The structure of (H2O)6 represents a transition from cyclic to three-dimensional geometries, and it has been studied extensively by theory and experiments. Although some of the ab initio calculations15,16,19,50-52 suggested the cyclic and the prismatic structures to be the most stable, it has recently become clear40,53-58 that a large number of alternative three-dimensional structures, such as chair, boat, and cage, are likely to be of comparable energies. Perhaps the first experimental evidence for the cage structure came from the work of Pribble and Zwier11 from their study of the C6H6-(H2O)6 adduct. Liu et al.1,59,60 verified through their FIR-VRT spectroscopy experiments that the isolated water hexamer does have a cage structure. Zeropoint vibrational energy (ZPE) seems to play an important role in deciding the preferred geometry of the hexamer. A detailed study on water hexamer cages at the semiempirical (PM3) level has been carried out recently by Coe et al.58b Diffusion quantum Monte Carlo calculations23,61 predict the cage structure to be the most stable, and the computed properties, such as rotational constants, dipole moment, and so forth, are in agreement with the experimental results.
Size-specific IR spectra of benzene-(H2O)7 clusters11 suggest a compact noncyclic structure for (H2O)7. IR-UV and UVUV double resonance spectra of jet-cooled phenol-(H2O)7 clusters supported a cuboid structure for the heptamer, with one corner being occupied by the phenolic oxygen atom.62 The vibrational O-H spectra of pure (H2O)763 indicate the existence of two isomers derived from the S4 octamer cube by the removal of either a double-donor or a double-acceptor water molecule. With the increase in the size of the cluster, the number of possible structures increases rapidly, and it becomes difficult to probe all of the conformers. Therefore, theoretical studies until this date40,64-66 have tended to focus on a few of them: seven-membered cyclic structures as well as cages made up of different cyclic n-mers fused together. The consensus seems to be that there are several cage structures lying close to each other, with the cuboidal geometry (with a corner missing) being the lowest in energy.
Extensive ab initio calculations16,40,53,57,67,68 suggest that, at low temperatures, (H2O)8 would stabilize into a cube with D2d or S4 symmetry and that, at higher temperatures, entropy considerations could favor the other geometries. Experiments involving pure water clusters69a as well as hydrated molecules, such as C6H6-(H2O)870 and phenol-(H2O)8,62 are supportive of the cubic structure for the octamer.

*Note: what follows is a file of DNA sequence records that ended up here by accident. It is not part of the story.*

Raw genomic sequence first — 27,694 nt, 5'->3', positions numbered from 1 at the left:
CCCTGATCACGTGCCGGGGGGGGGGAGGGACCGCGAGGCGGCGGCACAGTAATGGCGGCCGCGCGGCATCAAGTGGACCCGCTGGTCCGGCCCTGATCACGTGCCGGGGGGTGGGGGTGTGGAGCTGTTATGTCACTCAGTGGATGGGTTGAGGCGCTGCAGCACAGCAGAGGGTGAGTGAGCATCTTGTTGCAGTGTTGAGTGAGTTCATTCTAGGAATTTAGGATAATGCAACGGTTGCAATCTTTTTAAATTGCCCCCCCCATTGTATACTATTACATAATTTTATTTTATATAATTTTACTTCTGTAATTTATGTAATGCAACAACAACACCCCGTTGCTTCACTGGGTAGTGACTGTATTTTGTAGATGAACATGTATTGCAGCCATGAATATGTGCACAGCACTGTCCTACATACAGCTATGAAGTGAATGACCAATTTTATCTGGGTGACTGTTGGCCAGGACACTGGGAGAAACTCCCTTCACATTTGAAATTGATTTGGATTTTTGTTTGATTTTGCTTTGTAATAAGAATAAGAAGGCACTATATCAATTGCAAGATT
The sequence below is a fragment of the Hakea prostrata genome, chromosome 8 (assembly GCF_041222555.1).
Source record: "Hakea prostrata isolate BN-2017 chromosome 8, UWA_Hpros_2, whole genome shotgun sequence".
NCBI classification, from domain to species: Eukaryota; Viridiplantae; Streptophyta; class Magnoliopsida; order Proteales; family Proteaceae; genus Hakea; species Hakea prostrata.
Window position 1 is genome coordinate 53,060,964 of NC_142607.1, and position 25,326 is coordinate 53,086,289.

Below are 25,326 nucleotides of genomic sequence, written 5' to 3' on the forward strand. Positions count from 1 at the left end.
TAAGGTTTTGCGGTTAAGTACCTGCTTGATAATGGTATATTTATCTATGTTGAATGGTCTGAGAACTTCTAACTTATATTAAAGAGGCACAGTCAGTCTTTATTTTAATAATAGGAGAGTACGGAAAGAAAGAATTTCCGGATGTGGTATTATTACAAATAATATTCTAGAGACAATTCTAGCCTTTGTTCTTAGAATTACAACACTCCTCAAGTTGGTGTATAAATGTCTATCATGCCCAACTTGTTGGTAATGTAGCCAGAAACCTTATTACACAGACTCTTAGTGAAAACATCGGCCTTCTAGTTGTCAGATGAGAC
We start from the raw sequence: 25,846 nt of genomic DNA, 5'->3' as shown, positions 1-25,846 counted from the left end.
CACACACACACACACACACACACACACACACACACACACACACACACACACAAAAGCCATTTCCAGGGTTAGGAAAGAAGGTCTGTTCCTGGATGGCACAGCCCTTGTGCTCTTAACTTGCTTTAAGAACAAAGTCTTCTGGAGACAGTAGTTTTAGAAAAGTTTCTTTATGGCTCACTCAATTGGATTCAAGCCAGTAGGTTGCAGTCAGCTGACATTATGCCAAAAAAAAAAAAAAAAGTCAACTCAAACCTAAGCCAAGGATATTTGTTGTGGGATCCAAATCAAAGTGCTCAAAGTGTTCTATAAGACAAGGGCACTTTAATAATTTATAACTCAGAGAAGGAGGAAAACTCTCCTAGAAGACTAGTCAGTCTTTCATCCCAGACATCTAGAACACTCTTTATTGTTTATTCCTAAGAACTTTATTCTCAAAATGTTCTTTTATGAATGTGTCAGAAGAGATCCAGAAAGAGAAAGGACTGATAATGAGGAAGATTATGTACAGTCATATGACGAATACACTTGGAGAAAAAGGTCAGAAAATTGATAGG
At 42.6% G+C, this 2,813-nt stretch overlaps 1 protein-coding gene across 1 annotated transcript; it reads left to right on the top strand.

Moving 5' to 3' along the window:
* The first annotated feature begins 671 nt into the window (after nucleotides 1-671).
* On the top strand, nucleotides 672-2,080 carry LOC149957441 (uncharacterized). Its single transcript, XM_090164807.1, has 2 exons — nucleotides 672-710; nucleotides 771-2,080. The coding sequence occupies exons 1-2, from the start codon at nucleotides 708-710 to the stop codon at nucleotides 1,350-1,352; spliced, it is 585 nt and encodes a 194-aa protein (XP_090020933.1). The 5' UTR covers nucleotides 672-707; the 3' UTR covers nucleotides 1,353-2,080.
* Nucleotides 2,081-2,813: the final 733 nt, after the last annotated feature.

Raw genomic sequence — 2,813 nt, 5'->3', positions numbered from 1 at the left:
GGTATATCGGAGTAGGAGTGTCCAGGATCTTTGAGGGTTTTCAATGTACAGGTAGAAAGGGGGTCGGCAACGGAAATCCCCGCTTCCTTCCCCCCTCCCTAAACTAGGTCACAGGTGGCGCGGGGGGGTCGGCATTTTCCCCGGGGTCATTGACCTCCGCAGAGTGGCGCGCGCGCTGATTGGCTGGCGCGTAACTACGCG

Jensen et al.71 considered 44 possible structures for the nonamer in their extensive HF calculations using the 6-311G(d) and 6-311G(d,p) basis sets and concluded that the most stable structure consisted of a four-membered ring stacked over a fivemembered ring that could be thought of as an extended cube. The only available experimental result for (H2O)969a seems to be in qualitative agreement with the predicted structure. The O-H stretch spectra of (H2O)1069a seem to support a butterfly structure and not a fused cage.
Recently, Lee et al.69b have carried out ab initio computations at the DFT/B3LYP/6-311G(d,p) and MP2/DZP levels with a view to determine the structure, energies, vibrational spectra, and electronic properties of the clusters for (H2O)n, n ) 1-10. Their study involves a detailed comparison of the theoretical results at different levels of theory with the experimental findings, although a few structures for n g 7 are missing. To the best of our knowledge, there are no experimental results available for (H2O)n, n > 10. There have been some theoretical studies using semiempirical potentials, and there have been very few ab initio studies. For instance, Tsai and Jordan72 found that the TIP4P potential73 for water clusters favored a cuboid geometry over the hollow cage for n ) 12, 16, and 20. Their MP2 calculations confirmed that the cuboid geometry was the most stable for n ) 12. Additional calculations by Sremaniak et al.74 supported the stacked cubic structure of the D2dD2d symmetry over the stacked cyclic hexamers of the S6 symmetry. MNDO-PM3 calculations75 also suggested the cuboid geometries to be the most stable for (H2O)12 and (H2O)16. Kirschner and Shields76 predicted cuboids and fused pentameric structures to be the most stable for (H2O)20. Interestingly, on the basis of his semiempirical calculations at the INDO level, Khan77 concluded that stacked cubes are unlikely to be formed and that cage structures are more likely as the size of the cluster increases. He has proposed78 several different cage structures for (H2O)n, n ) 24-35. Some of them are fused and have free water molecules inside the cage.
We have carried out a systematic study of water clusters, from dimer to 20-mer using restricted HF and density functional theory (DFT) calculations. Although clusters of the sizes 2-8 have been the subject of a number of earlier ab initio investigations, we have repeated some of them so that a comparison could be made with the larger clusters in a consistent manner.
We have used the “supermolecule” approach to optimize the geometries and to compute the stabilization energies of the water clusters at the HF level of theory using the GAUSSIAN94 suit of programs.79 A computationally manageable, large basis set, 6-31G(d,p), has been employed in the present study. To study the effect of the size of the basis set on the energetics, the structures obtained initially at the HF/6-31G(d,p) level were further studied using a larger basis set, 6-311++G(2d,2p), that employs 47 contractions per water molecule. Several workers have used the DFT approach to study hydrogen-bonded16,20,55 clusters. The success of some of these investigations could be attributed to the fact that the DFT approach includes exchange correlation effects. On the basis of the success of these studies, B3LYP parametrization with the 6-31G(d,p) basis set has been used in the present study for (H2O)n, n e 16.